The 2019 Rolf Buchdahl lecture on Science, Technology, and Human Values
A Just Anthropocene? Water, Climate, Community, and Resilience
with Nancy Langston, Distinguished Professor of Environmental History, Michigan Technological University
Friday, March 29 at 5:30 pm. Reception to follow.
Duke Energy Hall, Hunt Library, 1070 Partners Way, Raleigh NC 27606
What can we learn from environmental recoveries over the past century, as we face new interconnected challenges from climate change, synthetic chemicals, and forest change? In her new book on Lake Superior, the world's largest and fastest warming lake, Nancy Langston describes several significant conservation success stories in the past half century:
- the recovery of forests after the devastation of unrestrained logging
- the recovery of fisheries after their collapse from overfishing, industrialization, habitat loss, and invasive species
- the substantial cleaning up of many toxic waste sites
- the resilience of human communities dependent on the lake's resources
None of these recoveries are complete. Yet they are still significant, and they offer us hope as we face new environmental challenges, trying to shape resilient strategies in the face of an uncertain future.
2019 Speaker: Nancy Langston
Nancy Langston is Distinguished Professor of Environmental History at Michigan Technological University, part of the Great Lakes Research Center and the Department of Social Sciences. Previously she was the King Carl XVI Gustaf Professor of Environmental Science at Umeå University in Sweden, and a professor at the University of Wisconsin-Madison for 17 years, with appointments in the Nelson Institute for Environmental Studies and the Department of Forest and Wildlife Ecology.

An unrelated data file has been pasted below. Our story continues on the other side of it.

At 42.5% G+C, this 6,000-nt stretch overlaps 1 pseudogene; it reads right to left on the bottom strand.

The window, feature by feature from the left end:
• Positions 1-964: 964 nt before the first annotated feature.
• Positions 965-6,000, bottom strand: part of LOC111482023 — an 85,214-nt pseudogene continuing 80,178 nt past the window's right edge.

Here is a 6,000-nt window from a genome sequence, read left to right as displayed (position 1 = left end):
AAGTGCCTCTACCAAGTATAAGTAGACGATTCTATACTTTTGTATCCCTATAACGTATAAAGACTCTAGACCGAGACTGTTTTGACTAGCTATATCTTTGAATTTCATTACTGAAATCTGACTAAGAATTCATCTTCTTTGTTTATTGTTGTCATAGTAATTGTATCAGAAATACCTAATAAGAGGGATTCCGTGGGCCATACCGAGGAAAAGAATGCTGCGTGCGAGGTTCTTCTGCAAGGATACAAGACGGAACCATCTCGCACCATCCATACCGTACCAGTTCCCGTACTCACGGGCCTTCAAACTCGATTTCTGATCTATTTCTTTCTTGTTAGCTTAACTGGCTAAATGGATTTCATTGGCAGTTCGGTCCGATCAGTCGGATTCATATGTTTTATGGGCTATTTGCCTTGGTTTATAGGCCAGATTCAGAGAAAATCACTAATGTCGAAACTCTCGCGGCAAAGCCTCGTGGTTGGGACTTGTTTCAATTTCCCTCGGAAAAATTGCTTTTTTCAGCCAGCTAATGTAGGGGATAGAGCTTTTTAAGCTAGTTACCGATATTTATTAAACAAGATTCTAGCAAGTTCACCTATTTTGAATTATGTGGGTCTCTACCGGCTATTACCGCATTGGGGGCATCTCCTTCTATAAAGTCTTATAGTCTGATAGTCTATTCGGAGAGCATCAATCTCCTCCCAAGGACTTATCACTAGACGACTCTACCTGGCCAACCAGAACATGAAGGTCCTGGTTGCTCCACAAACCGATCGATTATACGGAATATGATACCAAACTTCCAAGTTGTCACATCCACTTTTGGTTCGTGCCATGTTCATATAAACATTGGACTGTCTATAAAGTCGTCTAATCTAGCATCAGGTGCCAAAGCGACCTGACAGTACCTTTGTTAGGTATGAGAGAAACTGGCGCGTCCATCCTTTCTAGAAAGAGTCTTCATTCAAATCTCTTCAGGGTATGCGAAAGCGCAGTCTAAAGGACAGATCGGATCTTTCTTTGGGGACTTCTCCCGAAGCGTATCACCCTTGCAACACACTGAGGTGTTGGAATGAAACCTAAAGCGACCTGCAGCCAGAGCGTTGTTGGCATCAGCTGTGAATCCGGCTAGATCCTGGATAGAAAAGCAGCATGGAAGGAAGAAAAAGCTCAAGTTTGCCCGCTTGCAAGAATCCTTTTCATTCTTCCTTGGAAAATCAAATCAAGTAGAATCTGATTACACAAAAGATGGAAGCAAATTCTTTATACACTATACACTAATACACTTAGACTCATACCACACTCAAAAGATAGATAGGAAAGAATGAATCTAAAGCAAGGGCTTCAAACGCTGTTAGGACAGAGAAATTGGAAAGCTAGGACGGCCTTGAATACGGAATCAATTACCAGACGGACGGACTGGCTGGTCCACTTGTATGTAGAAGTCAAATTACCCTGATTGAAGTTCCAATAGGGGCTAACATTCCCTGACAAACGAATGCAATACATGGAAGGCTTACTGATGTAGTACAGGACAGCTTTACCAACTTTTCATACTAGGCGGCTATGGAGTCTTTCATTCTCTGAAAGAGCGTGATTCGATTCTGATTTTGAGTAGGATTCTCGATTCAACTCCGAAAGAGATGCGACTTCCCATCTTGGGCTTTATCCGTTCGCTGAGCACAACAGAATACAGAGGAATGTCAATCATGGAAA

Langston's recent book, Sustaining Lake Superior (Yale University Press, Fall 2017), examines climate change and toxics in the Lake Superior basin. Her current project explores climate change and animal migrations, focused on the upper Great Lakes. Previous works include
- An environmental history of Malheur Wildlife Refuge. Where Land and Water Meet: A Western Landscape Transformed (2003) focuses on dilemmas over riparian management in the West and offers pragmatic solutions to the conflicts that have paralyzed land management.
- A history of the old growth crisis in the west titled Forest Dreams, Forest Nightmares: The Paradox of Old Growth in the Inland West (1995) examines the causes of the forest health crisis on western national forests.
- A history of endocrine disruptors titled Toxic Bodies: Hormone Disruptors and the Legacy of DES, (2010) that examines the history of synthetic chemicals that disrupt hormones and the struggle for a precautionary principle to protect human and environmental health.
Langston has been committed throughout her career to public service on behalf of communities and environments. She leads her local Citizens' Climate Lobby chapter, and she serves on the board of the Keweenaw Climate Community. For six years, she was a member of the International Joint Commission's Binational Forum, and she now serves on the mining committee of the IJC's Binational Program.
Since 1981, the Rolf Buchdahl Lecture has been North Carolina State University's annual interdisciplinary public discussion of science, technology & human values.